Saturday, 24 October 2015

Opinions and judgements.

Poor old Jeremy Corbyn can't win. Lord Mandelson says he is failing to show professionalism as Labour leader. Even his choice of spin doctor is wrong, according to Lord Mandelson, because Seumus Milne has views that are outside Britain's political mainstream. Maybe someone who is not a professional politician and thinks outside the box is what politics needs. 

I wonder what Lord Mandelson makes of the professionalism of Justin Trudeau, Canada's dynasty prime minister. Before he got into politics he worked in teaching, engineering, coaching bungee-jumping (is that a job!) and acting. Apparently his campaign manager was surprised at the things Monsieur Trudeau did not know about the political system. One Canadian journalist has said of him, "It is quite true that if someone like Putin or Angela Merkin or any of the dozens of different leaders were with Trudeau, he would probably be the least cosmopolitan person in the room, he would be the least savvy in terms of great affairs of state. It's not something that really interests him. I could see him leaving that to the professional corps." Hmmmm! Hardly a ringing endorsement. Let's hope he's a quick learner. 

Reading something about promotion prospects in various professions, I came across this: "you've passed the exam off your own back, no one gave you the answers. .... And then someone says: actually I don't think you're ready." It's not the promotion process that interests me here (although that does have its own fascination) but the expression used: "off your own back", meaning by your own efforts. I always thought it was "off your own bat", a cricketing expression. So I checked it and I was right. The website I looked at had this to say:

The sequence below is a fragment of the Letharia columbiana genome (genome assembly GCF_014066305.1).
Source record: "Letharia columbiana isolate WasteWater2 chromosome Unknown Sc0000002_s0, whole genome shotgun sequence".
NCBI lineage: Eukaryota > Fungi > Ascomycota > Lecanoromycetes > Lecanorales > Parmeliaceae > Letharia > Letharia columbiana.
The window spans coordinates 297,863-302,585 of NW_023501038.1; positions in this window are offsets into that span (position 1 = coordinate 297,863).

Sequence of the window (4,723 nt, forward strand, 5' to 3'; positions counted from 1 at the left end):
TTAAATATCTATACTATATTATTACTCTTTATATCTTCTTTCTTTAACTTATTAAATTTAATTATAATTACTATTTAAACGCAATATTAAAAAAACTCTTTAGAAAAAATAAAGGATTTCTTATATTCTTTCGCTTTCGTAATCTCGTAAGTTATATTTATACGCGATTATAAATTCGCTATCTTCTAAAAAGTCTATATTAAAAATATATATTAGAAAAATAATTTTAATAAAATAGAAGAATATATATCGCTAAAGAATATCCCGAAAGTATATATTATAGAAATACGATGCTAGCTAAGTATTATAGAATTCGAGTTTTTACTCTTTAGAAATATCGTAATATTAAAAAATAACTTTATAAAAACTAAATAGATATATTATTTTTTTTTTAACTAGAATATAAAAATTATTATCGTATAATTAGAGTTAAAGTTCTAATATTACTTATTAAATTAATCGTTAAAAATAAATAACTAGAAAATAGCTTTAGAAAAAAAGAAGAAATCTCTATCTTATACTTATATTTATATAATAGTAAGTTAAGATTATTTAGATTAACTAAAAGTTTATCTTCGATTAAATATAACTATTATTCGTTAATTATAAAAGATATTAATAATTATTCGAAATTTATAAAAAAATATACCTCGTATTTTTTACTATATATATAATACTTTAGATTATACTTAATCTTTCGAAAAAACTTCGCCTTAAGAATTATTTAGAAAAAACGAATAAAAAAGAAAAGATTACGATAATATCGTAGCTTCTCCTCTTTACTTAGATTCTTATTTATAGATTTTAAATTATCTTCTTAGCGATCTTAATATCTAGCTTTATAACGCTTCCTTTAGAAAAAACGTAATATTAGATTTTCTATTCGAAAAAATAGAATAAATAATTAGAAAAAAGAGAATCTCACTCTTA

"One question that often gets asked on this website about the figurative expression 'off his own bat' is "should that be 'off his own back'?" Well no, it shouldn't. 'Off your own back' originated as a mishearing of the former expression. It has gained sufficient currency to be considered as a viable everyday alternative of the correct version, but purists dismiss it as a straightforward error." 

I guess I must be a purist then. I must pass this on to my daughter! 

After yesterday's comments on traditions, here's another odd one that has sprung up - names for breeds of dog. I have mentioned this before. Often the names are weird and strange. The one next door to us is a cross between a shitzu and a pug - shug. A labrador - poodle cross is a labradoodle. Today I learnt another one: a puggle - a cross between an pug and a beagle. 

So I looked a little further. A pitsky is a pit bull crossed with a husky. Someone described it as adorable. The pictures I saw were not very pretty. Here are some more: 

Schnoodle - schnauzer + poodle 
Horgi = husky + corgi. This looks like a husky with short legs!!! 
Pugapoo = pug + poodle Chusky = chow chow + husky (what is a chow chow, anyway?) 
Chiweenie = chihuahua + daschund 
Taco terrier = chihuahua + toy fox terrier (quite a witty name this one!) 
Jack-A-Ranian = Pomeranian + Jack Russell 

There was a time when a dog that was not a thoroughbred was called a cross-breed, when it was not just a mongrel. 

How things change!

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